Then we can use the Schwarzschild solution (although for a mass the size of the Earth hardly useful as the results will be very close to Newton's solutions), this solution is derived from the field equations and includes the assumption that Newton's law of gravitation is correct at infinity and for c->infinity.

    If you are interested how the Schwarzschild solution is derived you can check: http://en.wikipedia.org/wiki/Deriving_the_Schwarzschild_solution
     
  7. Sep 21, 2011 #6

    DrGreg

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    ....
     
  8. Sep 21, 2011 #7
    Thanks guys. I'm wondering if I describe in words what GR says about weight, comparing it to Newtonian gravity.

    The weight of an object = the energy content of that object (it's mass) multiplied by the local spacetime curvature.

    Would this be incorrect?
     
  9. Sep 27, 2011 #8
    Relevant to my last post, does it make sense to imagine that the field equations define/describe the curvature of spacetime around a gravitational body?

    Say we have a gravitational body of a known mass, e.g. the Earth. Could we say that at a place X distance from the center of the body (assuming beyond the surface of the object), there will be a calculated degree of spacetime curvature (also assuming there are no other large bodies to be concerned with)? So the equations would tell us the spacetime curvature at X, and therefore the gravitational acceleration of anything at that distance. Then, putting an object of known mass at that distance, e.g. a 1kg ball, we could predict the gravitational force on that object.

    Or is this not how the field equations work?
     
  10. Oct 10, 2011 #9
    Anybody?
     
  11. Oct 10, 2011 #10

    WannabeNewton

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    Well, if you consider any static, spherically symmetric object then the geometry of space - time outside the source would be described by the schwarzchild metric and from that metric one can determine the independent components of the Riemann tensor [itex]R^{\alpha }_{\beta \mu \nu }[/itex] or scalar curvatures like the Ricci scalar or even [itex]R^{\alpha \beta \gamma \delta }R_{\alpha \beta \gamma \delta } = \frac{48M^{2}}{r^{6}}[/itex] and this will give you a scalar curvature at each r for which it is defined but note that this is not giving a curvature for a distance r from the center of the body because for the schwarzchild metric the r coordinate is not the distance from the center of the spherically symmetric, static object (it is not the same r as that in euclidean space). In order to figure out how much an object would "accelerate" for this space - time you would have to form a separation vector that connects the geodesic the particle is traveling on in the schwarzchild space- time to a nearby geodesic and see how the separation vector changes. You can write this as [itex]\frac{D^{2}\xi ^{\alpha }}{D\tau ^{2}} = R^{\alpha }_{\beta \gamma \delta }U^{\beta }U^{\gamma }\xi ^{\delta }[/itex] where [itex]\boldsymbol{\xi }, \mathbf{U}[/itex] are the separation vector and 4 - velocity of the particle respectively and the components of [itex]R^{\alpha }_{\beta \mu \nu }[/itex] would of course come from the schwarzchild metric but remember that this describes gravitational tidal forces.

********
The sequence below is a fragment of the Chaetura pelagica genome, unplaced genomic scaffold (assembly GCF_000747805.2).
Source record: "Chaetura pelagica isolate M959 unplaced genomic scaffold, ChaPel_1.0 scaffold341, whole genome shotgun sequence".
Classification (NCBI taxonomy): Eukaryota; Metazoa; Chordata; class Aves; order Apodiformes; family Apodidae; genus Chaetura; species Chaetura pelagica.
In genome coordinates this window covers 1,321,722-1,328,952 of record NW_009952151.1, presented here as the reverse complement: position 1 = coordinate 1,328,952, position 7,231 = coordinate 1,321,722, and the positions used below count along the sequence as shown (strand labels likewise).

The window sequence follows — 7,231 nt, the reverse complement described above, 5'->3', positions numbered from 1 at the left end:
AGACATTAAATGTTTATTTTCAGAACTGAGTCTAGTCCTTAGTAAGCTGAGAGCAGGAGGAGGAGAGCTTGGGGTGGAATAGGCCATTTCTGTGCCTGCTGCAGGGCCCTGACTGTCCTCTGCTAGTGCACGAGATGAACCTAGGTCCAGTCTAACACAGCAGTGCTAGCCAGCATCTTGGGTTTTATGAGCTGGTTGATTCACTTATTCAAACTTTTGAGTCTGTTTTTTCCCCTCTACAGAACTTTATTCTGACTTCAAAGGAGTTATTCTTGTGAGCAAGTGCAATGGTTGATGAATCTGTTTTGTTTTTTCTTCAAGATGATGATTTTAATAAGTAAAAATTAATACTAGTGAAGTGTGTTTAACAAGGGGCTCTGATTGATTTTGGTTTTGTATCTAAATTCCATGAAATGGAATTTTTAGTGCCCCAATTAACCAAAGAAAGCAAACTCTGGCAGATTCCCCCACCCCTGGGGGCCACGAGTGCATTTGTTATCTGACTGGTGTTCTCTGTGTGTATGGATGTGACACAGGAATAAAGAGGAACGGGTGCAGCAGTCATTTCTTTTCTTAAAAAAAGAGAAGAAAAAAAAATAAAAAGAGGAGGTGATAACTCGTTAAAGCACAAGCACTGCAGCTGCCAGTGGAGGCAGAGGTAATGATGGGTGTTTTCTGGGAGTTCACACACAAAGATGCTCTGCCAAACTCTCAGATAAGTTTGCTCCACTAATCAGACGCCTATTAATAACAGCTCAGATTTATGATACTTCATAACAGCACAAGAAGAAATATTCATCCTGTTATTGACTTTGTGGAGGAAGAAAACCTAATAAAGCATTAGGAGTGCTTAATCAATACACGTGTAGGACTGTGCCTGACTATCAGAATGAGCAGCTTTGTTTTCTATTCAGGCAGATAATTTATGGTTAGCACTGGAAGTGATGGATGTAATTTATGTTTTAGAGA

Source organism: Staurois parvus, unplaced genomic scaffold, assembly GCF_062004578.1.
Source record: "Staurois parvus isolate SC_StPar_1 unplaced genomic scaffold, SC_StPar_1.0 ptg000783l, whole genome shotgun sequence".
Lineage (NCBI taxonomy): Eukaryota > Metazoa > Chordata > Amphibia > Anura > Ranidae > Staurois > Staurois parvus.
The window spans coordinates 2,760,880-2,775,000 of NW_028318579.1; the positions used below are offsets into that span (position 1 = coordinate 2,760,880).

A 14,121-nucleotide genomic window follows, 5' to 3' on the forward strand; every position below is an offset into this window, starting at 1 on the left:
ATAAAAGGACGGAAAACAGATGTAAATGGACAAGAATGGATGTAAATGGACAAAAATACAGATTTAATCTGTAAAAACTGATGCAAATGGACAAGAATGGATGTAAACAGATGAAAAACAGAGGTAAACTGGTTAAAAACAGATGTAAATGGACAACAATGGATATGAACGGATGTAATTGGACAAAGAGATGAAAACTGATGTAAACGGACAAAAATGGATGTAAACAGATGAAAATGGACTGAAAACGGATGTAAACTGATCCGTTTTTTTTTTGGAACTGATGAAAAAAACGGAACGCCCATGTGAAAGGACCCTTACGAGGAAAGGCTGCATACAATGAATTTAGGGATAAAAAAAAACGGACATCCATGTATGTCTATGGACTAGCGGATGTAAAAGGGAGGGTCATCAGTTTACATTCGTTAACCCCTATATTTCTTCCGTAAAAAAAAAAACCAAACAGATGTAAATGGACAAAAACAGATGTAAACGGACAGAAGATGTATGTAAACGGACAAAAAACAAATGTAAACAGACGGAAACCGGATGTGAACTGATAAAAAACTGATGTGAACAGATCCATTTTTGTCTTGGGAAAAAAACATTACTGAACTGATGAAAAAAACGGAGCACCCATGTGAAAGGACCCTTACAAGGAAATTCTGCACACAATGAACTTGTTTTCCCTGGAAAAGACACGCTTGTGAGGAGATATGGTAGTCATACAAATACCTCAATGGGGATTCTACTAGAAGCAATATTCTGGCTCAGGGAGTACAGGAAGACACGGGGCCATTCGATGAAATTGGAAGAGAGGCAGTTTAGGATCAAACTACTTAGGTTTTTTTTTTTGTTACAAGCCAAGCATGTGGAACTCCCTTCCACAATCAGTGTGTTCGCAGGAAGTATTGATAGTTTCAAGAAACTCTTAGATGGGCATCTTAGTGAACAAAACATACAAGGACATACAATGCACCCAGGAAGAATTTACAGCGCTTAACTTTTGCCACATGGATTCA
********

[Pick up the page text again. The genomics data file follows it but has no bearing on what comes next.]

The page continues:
12. Oct 10, 2011 #11

    DrGreg

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    Spacetime curvature relates to gravitational tides rather than "acceleration". It relates to the rate of change of "gravitational acceleration".

    Imaging one object close to the Earth and another object much further away from Jupiter, such that both measure the same local "acceleration due to gravity". The one nearer the Earth would be in a region of greater spacetime curvature, because gravity "changes more rapidly" near the Earth compared with a long way from Jupiter.